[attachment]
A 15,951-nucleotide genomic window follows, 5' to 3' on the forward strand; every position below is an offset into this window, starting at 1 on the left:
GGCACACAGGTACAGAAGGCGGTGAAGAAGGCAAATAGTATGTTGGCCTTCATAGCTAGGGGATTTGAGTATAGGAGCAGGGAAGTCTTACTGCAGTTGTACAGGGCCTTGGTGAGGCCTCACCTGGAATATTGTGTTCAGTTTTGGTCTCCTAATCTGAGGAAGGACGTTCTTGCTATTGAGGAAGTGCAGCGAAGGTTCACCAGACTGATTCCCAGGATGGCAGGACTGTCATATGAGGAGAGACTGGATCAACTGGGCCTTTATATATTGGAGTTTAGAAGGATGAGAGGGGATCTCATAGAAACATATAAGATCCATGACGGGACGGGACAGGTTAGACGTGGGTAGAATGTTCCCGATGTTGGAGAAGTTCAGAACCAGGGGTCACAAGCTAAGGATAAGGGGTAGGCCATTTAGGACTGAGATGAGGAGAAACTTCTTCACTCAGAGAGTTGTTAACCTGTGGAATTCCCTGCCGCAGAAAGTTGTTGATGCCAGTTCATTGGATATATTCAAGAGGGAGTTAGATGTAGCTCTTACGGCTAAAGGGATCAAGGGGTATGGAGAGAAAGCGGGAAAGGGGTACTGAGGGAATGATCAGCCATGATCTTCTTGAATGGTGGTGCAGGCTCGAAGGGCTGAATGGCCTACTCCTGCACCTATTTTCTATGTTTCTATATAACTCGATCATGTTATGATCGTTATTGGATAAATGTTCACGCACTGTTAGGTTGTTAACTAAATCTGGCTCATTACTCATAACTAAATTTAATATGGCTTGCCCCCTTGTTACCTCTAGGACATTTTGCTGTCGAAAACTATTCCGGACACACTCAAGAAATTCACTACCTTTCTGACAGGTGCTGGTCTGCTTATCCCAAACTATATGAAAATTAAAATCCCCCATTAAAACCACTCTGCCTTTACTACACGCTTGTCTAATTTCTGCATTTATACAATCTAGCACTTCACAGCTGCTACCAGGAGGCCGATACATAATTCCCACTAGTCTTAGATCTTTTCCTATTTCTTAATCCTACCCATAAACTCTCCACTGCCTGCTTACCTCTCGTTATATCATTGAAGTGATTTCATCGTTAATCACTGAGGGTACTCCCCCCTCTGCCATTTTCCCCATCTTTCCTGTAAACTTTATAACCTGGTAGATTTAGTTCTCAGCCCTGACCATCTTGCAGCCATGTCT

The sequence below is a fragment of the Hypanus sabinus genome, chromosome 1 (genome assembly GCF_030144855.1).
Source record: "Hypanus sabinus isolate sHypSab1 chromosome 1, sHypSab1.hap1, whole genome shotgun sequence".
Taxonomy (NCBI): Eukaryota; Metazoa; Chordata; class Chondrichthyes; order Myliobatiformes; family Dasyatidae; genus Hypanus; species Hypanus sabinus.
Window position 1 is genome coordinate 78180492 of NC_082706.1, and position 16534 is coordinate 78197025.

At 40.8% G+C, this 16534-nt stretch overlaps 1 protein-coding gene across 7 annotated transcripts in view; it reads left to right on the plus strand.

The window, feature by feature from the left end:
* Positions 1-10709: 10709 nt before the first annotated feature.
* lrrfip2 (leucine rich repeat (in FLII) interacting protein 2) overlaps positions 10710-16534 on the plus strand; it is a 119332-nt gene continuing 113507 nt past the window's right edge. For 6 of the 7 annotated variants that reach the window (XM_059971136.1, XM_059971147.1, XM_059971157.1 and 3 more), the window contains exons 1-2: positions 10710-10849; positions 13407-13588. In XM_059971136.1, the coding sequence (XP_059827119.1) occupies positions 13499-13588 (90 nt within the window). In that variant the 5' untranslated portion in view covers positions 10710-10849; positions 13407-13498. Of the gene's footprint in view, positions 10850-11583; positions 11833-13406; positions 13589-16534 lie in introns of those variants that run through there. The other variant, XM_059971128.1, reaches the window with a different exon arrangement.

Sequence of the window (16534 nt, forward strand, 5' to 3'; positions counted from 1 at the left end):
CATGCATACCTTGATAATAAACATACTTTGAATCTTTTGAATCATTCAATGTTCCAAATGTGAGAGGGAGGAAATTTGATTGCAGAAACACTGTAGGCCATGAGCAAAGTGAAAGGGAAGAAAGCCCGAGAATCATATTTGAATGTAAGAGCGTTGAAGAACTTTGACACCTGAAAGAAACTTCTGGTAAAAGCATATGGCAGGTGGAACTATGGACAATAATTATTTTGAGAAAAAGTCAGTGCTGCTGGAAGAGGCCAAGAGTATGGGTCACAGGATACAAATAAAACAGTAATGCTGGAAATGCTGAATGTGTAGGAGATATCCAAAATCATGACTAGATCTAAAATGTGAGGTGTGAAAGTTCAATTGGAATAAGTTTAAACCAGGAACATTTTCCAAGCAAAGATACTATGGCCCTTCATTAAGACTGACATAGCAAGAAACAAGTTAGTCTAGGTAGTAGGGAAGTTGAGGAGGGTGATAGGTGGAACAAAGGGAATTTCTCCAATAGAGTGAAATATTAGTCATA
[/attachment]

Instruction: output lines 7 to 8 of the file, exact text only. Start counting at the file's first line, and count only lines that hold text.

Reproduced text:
At 40.8% G+C, this 16534-nt stretch overlaps 1 protein-coding gene across 7 annotated transcripts in view; it reads left to right on the plus strand.

The window, feature by feature from the left end: